Every step I heard coming down the hall quickened my heart rate and made me throw my book, pick up a shirt and pretend that I’d been cleaning all along. More often than not Mom wasn't checking up on me, and when she did I'm sure she wasn't fooled, but the point is I was doing all of this completely alone. Yet Allyn asserts that she misses the sociality of it reading. She misses being able to see what others are reading and either strike up conversations or perhaps pass silent judgments on people because of their reading selections. It's almost as if reading gives you membership to a community of readers, and seeing others reading is a way of identifying members of that community. When we get rid of books, we get rid of our way of discerning out our own kind. With electronic devices people might be surfing the internet, or playing Angry Birds, or any number of other non-reading activities, so there's no way to tell where or who your community members are. I could go off from here and talk about how this idea might be related to animalistic puffery and modified versions of instinctual mating rituals, but I’ll go ahead and not do that right now.

4.2) This idea of reading as social activity leads me to another interesting idea concerning reading, though it’s not as related to the digital vs paper debate. When you read something intriguing or interesting or illuminating, a common response is to feel the desire to share that with someone else. The book club effect. We want to see what others’ thoughts are on the subject. We want to tease out the ideas introduced in the book. This happened most strikingly for me after I finished reading Stargirl for the first time. That book really shook me up, and I wanted to talk to someone about it. Unfortunately I finished reading it around 3 am, so there was no one to talk to. It drove me crazy needing to talk to someone about it, so I sent an email to Katy Challis, who had suggested I read Stargirl in the first place, dumping out all my thoughts in a place where I knew they’d have an audience. I couldn’t bear to not make an effort to create a social experience out of the inherently individualistic act of reading. As a matter of fact, that’s what sparked this whole blog post in the first place. My sister read something interesting about the digital vs print reading debate, posted it on facebook and elicited others’ thoughts. She wanted a community discussion, and here I've joined the community. In fact, technology, namely social media, has exacerbated this impulse to share what we read. So in that sense, digital reading has enhanced the social nature of reading by allowing us contact with an ever-widening community. The debate then becomes the value of networked and impersonal social interaction vs unmediated and in-person social interaction. But I’ve read too many poorly written freshman research papers on this subject to feel any desire to jump down that rabbit hole.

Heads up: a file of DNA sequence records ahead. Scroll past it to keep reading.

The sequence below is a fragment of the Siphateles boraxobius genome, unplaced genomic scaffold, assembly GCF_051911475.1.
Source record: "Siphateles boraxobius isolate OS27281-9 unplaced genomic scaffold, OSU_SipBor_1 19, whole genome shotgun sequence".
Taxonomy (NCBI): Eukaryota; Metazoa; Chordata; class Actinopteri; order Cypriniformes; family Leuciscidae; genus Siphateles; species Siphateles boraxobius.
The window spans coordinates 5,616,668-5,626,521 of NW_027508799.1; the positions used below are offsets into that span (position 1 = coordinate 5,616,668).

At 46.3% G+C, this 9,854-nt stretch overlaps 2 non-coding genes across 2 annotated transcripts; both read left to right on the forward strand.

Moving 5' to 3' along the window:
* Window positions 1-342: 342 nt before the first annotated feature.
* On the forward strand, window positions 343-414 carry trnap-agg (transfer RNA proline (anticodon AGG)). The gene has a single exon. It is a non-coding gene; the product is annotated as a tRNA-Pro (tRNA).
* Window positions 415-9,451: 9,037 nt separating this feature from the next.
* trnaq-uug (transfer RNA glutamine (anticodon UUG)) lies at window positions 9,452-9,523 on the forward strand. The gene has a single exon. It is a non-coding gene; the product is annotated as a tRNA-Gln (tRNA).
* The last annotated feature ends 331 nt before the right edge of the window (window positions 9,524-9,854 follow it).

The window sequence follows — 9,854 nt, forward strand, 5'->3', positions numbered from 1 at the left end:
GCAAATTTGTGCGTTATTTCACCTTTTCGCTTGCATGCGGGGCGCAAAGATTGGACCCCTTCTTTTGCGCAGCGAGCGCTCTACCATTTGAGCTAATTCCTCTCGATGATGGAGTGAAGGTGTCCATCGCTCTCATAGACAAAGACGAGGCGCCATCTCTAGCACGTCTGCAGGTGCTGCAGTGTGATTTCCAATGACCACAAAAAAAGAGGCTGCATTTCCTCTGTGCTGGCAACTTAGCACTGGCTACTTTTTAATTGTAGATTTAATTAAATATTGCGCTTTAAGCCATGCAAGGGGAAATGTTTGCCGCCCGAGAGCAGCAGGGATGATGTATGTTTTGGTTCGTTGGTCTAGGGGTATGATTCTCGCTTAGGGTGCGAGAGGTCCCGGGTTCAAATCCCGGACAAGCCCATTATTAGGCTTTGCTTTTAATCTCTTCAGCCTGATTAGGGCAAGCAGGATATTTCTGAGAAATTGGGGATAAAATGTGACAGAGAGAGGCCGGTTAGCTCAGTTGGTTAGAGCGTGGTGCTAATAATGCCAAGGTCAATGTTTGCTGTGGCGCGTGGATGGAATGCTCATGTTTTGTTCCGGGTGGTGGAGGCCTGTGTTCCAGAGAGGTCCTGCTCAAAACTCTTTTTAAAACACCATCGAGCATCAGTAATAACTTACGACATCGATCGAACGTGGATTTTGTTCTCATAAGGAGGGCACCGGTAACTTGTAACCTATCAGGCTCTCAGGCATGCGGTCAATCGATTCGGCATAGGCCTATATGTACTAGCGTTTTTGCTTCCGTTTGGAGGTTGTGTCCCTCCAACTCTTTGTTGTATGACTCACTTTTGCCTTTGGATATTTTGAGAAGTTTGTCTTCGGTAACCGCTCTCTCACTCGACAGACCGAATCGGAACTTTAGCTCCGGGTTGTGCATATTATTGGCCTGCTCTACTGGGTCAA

All told, I’m still firmly entrenched in my devotion to the printed word, but I find this whole debate fascinating. That said, I’m curious to hear others’ thoughts on the subject. (See what I did there?)